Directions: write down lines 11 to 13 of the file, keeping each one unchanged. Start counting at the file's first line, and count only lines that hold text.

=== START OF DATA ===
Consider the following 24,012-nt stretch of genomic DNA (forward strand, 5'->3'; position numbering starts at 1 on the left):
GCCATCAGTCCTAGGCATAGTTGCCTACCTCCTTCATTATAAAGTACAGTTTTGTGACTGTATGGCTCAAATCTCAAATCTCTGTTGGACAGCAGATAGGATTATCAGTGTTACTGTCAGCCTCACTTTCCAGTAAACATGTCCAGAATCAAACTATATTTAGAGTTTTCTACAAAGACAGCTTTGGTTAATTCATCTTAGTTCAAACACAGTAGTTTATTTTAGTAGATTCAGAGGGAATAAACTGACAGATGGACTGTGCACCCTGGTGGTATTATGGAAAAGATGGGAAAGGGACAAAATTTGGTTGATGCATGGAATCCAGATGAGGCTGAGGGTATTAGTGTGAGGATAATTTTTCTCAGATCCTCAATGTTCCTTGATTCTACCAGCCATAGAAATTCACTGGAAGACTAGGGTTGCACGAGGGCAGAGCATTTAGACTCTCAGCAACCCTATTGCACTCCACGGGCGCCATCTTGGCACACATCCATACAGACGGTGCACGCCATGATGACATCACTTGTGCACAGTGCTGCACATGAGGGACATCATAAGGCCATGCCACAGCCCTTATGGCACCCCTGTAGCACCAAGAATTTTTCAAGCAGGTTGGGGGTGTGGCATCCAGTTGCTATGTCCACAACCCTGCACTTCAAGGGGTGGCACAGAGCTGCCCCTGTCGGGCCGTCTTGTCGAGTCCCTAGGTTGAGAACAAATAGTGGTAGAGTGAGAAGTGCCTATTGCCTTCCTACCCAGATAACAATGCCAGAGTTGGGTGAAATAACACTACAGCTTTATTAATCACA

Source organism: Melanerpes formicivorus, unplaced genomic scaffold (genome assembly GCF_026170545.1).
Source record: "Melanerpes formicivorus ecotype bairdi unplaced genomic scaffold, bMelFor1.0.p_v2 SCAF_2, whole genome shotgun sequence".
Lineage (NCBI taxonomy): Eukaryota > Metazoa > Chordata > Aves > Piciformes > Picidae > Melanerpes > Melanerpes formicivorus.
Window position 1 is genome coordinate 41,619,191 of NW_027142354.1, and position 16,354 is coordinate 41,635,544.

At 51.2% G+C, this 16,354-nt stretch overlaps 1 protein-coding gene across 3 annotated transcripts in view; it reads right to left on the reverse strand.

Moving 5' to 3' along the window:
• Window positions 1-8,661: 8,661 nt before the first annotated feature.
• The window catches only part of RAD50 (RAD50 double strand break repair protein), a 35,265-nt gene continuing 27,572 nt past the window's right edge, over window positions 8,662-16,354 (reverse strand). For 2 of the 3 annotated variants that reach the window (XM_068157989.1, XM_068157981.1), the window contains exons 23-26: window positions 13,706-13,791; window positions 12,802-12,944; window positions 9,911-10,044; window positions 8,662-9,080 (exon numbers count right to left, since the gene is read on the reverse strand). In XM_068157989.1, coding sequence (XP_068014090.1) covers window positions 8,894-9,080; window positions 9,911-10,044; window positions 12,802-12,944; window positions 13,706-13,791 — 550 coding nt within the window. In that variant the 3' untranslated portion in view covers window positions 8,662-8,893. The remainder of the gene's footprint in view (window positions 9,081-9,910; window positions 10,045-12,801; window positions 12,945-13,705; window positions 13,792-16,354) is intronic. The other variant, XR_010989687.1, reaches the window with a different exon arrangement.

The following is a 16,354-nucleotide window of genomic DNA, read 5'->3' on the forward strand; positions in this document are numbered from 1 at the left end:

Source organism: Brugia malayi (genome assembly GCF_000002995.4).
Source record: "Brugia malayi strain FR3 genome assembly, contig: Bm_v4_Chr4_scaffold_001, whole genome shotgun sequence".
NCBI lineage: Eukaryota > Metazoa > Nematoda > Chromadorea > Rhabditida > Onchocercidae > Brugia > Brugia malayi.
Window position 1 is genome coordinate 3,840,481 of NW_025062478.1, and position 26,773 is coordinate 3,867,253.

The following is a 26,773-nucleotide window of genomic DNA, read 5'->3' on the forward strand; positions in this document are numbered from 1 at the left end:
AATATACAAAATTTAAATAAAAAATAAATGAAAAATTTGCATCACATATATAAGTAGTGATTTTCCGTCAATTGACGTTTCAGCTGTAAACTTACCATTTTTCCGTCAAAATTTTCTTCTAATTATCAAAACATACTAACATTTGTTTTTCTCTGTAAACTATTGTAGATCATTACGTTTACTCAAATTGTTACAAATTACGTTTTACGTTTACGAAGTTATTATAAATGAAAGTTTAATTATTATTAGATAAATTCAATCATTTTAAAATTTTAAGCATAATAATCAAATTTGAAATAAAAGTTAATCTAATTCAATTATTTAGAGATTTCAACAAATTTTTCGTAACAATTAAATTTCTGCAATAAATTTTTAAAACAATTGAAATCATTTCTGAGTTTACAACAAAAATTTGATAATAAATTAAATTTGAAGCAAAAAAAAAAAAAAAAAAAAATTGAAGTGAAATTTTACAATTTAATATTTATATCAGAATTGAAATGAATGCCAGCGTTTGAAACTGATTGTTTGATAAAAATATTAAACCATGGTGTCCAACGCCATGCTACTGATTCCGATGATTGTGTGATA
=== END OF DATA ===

The following is a 16,354-nucleotide window of genomic DNA, read 5'->3' on the forward strand; positions in this document are numbered from 1 at the left end:

Source organism: Brugia malayi (genome assembly GCF_000002995.4).
Source record: "Brugia malayi strain FR3 genome assembly, contig: Bm_v4_Chr4_scaffold_001, whole genome shotgun sequence".